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  28. I think this is really incredible! The photography is beautiful, as always but I felt the “unsaid” part too. I hope we can continue with the lovely “dance” and die as gracefully too!

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    • It is said that we die the way we lived. That being the case, mine might be a loud affair without a helluva’ lot of conventional dignity! πŸ™‚ As Kaye Campbell said, I just hope I don’t whine. As far as I know, she didn’t. I’m glad you liked the photographs. There was something really beautiful about the blossoms as they dried. Thanks.

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    • Thank you, Meredith. I’m glad you liked it. I appreciate the visit too. You are always into such great adventures. That fascinates me. I loved your last black and white images. Especially the pigeon. Of course. I would love the birds, wouldn’t I? I hope you find the perfect place in Brisbane and have a good trip. πŸ™‚

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    • Thank you, Stephen. I’m happy that you like them. Your endorsement is high praise. Thanks for stopping by for the visit and leaving such a nice comment. I appreciate that.

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  29. What a brilliant sequence of the event s of a flower.. at the same time being an education to me never having studied or for that matter watched the growth flowering or fading of the tulip… brilliant post absolutely brilliant photography as well… loved the colours depicted…

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    • Well, Rob! You are mighty generous. Thank you very much. I was absolutely fascinated by this box of silly tulips. During the course of many weeks, I came to know them intimately. πŸ˜‰ I did enjoy them. I appreciate your comments. And you visit too. Thank you. And, you know how I marvel at your wildlife photography!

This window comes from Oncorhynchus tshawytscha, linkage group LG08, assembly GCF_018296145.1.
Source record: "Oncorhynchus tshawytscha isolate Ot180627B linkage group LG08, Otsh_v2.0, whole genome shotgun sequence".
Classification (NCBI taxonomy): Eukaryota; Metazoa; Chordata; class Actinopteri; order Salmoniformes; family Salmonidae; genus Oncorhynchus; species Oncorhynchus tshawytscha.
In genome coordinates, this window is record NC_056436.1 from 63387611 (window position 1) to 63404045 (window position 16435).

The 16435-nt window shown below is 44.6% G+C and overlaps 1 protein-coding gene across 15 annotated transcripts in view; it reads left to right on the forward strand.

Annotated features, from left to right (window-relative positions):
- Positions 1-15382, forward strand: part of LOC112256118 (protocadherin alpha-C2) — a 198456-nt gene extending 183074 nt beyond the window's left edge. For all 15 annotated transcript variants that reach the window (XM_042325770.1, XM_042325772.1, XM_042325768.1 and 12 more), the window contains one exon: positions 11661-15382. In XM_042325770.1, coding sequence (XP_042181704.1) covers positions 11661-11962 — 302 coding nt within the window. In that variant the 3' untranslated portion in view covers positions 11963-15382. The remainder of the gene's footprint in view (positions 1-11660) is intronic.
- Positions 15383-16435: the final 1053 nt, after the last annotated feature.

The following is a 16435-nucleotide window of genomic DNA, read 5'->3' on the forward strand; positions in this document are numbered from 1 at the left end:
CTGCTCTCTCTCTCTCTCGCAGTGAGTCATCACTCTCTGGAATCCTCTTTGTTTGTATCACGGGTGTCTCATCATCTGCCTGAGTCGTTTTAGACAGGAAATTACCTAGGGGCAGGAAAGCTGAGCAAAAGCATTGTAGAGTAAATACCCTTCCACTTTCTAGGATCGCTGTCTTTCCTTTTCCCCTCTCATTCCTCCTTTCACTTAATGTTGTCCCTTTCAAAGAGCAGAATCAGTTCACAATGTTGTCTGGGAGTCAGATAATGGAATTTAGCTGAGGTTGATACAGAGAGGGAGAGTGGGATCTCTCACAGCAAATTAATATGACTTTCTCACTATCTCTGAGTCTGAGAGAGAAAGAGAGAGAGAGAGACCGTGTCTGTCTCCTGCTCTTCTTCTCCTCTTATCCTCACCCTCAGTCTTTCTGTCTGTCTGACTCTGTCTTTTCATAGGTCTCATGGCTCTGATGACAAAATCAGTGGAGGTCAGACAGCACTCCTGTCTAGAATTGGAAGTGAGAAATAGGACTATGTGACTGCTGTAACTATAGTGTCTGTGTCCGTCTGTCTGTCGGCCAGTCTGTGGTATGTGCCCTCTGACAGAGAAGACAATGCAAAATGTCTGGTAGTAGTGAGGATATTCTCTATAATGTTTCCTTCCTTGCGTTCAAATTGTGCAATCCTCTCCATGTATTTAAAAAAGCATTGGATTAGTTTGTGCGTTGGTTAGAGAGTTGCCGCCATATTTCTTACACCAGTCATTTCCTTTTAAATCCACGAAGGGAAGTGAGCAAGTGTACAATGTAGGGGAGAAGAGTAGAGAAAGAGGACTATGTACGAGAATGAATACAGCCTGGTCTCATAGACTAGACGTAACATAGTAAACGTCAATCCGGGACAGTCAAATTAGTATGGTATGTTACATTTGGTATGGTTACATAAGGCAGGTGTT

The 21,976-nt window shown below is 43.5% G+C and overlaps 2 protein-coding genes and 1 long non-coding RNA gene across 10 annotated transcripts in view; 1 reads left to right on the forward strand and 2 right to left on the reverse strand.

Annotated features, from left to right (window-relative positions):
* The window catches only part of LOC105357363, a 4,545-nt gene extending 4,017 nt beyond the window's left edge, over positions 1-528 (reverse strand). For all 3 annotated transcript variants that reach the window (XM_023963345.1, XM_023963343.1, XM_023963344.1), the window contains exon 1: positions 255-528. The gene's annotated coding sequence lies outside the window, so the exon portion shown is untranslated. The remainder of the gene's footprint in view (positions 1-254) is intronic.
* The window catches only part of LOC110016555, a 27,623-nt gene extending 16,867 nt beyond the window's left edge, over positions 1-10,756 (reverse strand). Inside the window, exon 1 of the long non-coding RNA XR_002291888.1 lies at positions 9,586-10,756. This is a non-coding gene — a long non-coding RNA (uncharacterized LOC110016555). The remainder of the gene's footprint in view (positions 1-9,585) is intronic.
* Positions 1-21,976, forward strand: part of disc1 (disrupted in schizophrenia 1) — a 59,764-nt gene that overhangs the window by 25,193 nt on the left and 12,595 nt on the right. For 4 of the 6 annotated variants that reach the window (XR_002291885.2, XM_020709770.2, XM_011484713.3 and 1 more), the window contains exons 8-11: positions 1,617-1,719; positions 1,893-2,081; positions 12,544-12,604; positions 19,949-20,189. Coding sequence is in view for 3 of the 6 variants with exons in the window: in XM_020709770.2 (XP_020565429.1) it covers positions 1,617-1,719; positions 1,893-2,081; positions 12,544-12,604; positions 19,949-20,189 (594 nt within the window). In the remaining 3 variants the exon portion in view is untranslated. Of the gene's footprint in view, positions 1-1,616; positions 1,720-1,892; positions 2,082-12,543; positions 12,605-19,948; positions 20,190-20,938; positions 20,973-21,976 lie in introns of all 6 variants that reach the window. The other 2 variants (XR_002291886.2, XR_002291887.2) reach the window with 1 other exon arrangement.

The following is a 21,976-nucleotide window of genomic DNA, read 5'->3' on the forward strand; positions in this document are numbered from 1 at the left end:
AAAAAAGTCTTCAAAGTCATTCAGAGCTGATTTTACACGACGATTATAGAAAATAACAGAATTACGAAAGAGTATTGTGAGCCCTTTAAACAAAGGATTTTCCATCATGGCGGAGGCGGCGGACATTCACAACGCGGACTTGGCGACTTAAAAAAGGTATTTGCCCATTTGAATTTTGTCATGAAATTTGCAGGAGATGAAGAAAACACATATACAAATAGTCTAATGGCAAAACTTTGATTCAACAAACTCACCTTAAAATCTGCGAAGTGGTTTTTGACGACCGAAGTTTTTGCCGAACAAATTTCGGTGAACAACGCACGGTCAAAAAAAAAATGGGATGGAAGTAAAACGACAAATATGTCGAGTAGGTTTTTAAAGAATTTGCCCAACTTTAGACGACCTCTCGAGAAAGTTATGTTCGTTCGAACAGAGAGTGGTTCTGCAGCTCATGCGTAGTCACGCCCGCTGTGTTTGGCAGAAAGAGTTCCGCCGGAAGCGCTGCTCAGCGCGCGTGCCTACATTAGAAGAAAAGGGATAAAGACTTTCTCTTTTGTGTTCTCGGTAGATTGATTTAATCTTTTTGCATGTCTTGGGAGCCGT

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    • Buy a box of tulip bulbs. Add water to keep the bulbs wet and the blossoms will open and close for many weeks. I bought these at Christmas and they were still opening and closing until at least the middle of January. I had no idea that they opened and closed either. My mother never planted them so I didn’t plant them either. I never really thought they were interesting until I had this experience with them. I was fascinated. Of course, I am easily entertained, you know. I liked them a much at the end as I did when they were at their peak. Thanks for stopping by, Victor. I always look for you when I host my little parties here. πŸ˜‰

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  30. I don’t think I ever much liked tulips until I read a poem that spoke of the same ballet you’ve captured here; it made me look again at what I’d always seen as regimented soldierly flowers. Sometimes other people’s words and pictures shed new light and challenge our preconceptions. Thank you for these glorious photos.

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    • You know, I agree with your description of tulips, absolutely. I always wondered about the apparent fascination with tulips. I associated them with Holland and Delft pottery from my childhood.. I know… πŸ˜‰ I was an avid gardener for many years both in NC and here in Texas where bulbs of most kinds have to be taken up, refrigerated and replanted annually. Well, that doesn’t work for me. My mother was a wonderful gardener, but she never planted tulips in NC either so I didn’t pay attention to them. I’ve had cut stems in bouquets over the years, but the petals seemed to drop before any of the other blossoms in the bouquet. I have no idea why I bought this box. I did not like the red/orange color of the buds, and I wondered when I got home with them… Must have been some odd Christmas spirit thing that led me to rescue the box from that shelf of withering tulips. I had to wait in line. That’s the explanation! Ah, yes. Thank you for stopping in to visit. I am delighted that you see what I see.

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      • This is the 3rd or 4th time I’ve marveled at the art form created by the shriveling tulips. Amazing! This is also the 1st time I’ve found where to post my comments. Firefox has been giving me fits and I’ve just switched to Comodo Dragon and here I am posting! πŸ˜€ I don’t know if you used the Nikon or the Pany to capture these tulips, but they’re wonderful. The anole on the screen is a great shot too!